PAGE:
This forum is an un-mediated, patient-to-patient forum for questions and support regarding herpes issues such as: Herpes symptoms and treatments, causes, diagnosis, and herpes in men, tests, telling your spouse or partner.
I have had HSV 1 since I was a child and barely get break outs any longer. I recently dated someone and may have given him HSV 1 genitally via oral sex. He had a break out but his doctor unfortunately only gave him antifungal meds and it eventually healed.I had no symptoms but was tested and tested negative. However, I didn't do enough research at the time, and only tested for HSV 2. After the breakout was gone, we had unprotected sex again, and he soon broke out again. This time I was itchy around the anal area, but nothing more. This time his doctor gave him meds for both chlamydia and herpes simultaneously. He didn't take a swab for testing. A month later he was tested for HSV 2 by a blood test and tested negative or inconclusive. But of course, he couldn't have HSV 2 from me, although it could be in his system from another partner. What I am worried about is whether I may have given it to him, and then he gave it to me in the genital region. Is there a chance of that?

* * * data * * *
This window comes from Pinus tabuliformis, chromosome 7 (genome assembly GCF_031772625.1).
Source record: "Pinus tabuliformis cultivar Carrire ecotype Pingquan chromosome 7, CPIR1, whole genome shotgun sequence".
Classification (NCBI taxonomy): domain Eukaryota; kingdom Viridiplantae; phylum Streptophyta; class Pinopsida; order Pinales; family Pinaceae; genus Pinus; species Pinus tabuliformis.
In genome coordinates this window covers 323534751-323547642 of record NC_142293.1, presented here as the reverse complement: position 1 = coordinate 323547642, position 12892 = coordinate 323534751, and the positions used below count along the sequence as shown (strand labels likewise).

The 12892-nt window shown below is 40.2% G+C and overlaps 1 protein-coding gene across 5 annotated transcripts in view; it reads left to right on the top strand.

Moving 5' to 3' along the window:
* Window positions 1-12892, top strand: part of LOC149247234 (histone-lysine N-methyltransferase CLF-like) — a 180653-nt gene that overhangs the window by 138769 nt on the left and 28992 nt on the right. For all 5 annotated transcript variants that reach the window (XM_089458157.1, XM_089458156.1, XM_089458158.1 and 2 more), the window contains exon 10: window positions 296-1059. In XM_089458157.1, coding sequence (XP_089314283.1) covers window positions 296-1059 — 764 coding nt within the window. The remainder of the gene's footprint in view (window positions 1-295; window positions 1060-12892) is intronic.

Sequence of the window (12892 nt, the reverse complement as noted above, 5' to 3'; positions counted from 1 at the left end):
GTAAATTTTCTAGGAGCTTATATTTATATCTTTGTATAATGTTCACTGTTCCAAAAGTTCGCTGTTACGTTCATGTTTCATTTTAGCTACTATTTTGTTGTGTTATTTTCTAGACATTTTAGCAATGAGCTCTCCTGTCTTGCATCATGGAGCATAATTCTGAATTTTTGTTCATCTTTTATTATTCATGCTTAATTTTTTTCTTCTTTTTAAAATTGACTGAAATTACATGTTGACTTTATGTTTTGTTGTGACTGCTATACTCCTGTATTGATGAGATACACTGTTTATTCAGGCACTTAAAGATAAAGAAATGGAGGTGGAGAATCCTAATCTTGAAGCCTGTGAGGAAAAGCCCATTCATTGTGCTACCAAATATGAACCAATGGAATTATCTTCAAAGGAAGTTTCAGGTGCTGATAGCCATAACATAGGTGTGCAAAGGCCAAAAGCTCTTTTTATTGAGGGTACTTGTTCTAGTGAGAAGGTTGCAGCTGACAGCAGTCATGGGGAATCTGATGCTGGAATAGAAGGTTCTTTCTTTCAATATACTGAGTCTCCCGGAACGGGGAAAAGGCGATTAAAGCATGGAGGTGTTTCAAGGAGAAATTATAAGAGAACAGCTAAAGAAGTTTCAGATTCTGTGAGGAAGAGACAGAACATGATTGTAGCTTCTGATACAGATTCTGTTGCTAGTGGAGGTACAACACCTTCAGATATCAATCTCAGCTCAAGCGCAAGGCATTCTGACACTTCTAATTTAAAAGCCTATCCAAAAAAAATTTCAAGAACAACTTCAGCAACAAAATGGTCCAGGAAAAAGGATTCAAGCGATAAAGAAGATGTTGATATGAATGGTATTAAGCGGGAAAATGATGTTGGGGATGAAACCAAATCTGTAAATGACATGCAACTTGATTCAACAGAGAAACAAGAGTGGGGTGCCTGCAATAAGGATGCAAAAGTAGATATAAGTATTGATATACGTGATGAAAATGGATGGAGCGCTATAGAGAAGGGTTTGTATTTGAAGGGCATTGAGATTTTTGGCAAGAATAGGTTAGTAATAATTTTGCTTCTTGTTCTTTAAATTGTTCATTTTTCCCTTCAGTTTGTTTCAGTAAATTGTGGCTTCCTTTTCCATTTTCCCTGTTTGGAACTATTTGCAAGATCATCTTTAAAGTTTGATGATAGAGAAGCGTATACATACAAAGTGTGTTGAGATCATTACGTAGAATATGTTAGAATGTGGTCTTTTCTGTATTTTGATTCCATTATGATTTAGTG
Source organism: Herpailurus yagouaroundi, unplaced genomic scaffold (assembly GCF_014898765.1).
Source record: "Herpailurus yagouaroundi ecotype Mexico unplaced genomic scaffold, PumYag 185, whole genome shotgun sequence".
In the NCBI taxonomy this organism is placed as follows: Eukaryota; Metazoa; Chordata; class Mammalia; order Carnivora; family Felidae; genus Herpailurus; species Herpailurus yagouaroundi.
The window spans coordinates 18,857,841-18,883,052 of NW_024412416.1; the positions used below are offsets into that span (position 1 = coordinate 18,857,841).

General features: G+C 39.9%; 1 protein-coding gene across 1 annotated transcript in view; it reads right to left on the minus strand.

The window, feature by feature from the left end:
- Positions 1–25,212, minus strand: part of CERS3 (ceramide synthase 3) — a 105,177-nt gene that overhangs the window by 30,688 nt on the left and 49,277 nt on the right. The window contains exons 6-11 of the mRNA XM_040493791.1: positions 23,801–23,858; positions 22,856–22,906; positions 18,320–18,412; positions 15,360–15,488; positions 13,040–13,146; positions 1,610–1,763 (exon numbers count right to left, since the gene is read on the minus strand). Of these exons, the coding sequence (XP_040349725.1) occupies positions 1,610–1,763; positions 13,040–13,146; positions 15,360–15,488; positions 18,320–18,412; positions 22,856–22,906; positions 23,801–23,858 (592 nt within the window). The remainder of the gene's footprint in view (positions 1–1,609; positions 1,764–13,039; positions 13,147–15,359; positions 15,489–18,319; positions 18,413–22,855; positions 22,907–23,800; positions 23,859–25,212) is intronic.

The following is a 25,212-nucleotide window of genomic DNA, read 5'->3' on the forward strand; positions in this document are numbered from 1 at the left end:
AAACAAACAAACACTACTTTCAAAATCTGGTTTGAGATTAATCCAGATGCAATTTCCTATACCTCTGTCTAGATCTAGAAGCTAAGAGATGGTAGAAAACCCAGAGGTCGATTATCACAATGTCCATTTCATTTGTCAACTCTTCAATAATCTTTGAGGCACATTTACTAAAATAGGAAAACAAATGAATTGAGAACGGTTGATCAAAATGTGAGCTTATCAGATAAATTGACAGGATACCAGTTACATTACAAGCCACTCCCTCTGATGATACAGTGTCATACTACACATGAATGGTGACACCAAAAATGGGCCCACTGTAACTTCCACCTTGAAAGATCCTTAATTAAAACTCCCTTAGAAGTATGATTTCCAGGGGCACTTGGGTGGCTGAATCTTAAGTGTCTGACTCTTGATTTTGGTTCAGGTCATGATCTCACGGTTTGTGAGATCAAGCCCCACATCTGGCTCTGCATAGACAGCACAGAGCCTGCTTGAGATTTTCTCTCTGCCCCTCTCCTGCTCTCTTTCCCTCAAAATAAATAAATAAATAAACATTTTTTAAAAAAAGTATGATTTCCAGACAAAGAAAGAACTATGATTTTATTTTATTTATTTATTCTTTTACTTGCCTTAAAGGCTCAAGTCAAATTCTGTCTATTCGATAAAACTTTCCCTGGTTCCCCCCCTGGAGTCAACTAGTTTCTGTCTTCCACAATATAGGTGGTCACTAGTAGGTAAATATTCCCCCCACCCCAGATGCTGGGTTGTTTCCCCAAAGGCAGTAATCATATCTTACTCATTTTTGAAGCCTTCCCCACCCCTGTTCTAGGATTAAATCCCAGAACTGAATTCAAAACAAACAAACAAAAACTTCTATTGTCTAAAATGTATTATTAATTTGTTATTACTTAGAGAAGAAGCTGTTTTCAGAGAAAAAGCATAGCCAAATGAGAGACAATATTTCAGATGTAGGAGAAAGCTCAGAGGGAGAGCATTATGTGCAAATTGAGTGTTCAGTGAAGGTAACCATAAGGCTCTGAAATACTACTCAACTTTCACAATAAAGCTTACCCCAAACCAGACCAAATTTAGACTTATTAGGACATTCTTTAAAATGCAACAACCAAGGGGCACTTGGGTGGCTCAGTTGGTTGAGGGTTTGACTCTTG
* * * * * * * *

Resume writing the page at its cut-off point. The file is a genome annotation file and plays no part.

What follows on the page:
How accurate are tests for genital HSV 1? Should I make him get a test for that?
This still won't solve my problem however because I still don't know whether I have been infected. And from my reading, I can't take a test to differentiate between HSV 1 oral and genital, correct? If I get tested, I'll probably just test positive for HSV-1 since it's been in my system for years.
I am now starting to date someone new and don't know how or what to tell him.
he certainly should get tested for hsv1 to know his status. if he tests + for hsv1, no way to know if it's oral or genital though so he needs to make sure that if he gets a return of genital symptoms, he is seen within 48 hours of their appearance and insists on a lesion culture and typing.
as for your new partner, he'll need to seek out type specific herpes igg blood testing too to know his status.
Couples don't ping pong shared HSV-1 infections back and forth. So, if you did give HSV-1 to your former partner genitally through oral sex then he would not pass it back to you genitally since you have HSV-1 orally. However, it would be best in the future for you and your new partner to get tested for HSV-1 and HSV-2 as Grace pointed out.
Thank you for your reply. I thought I saw on this site and perhaps others, that even if you have HSV1 one orally, you were not 100% guaranteed or immune to getting HSV1 genitally. It seems like the chances are small, but it could happen. Is there somewhere that you read this data, or where I can find it myself? I would be so relieved to know for sure.
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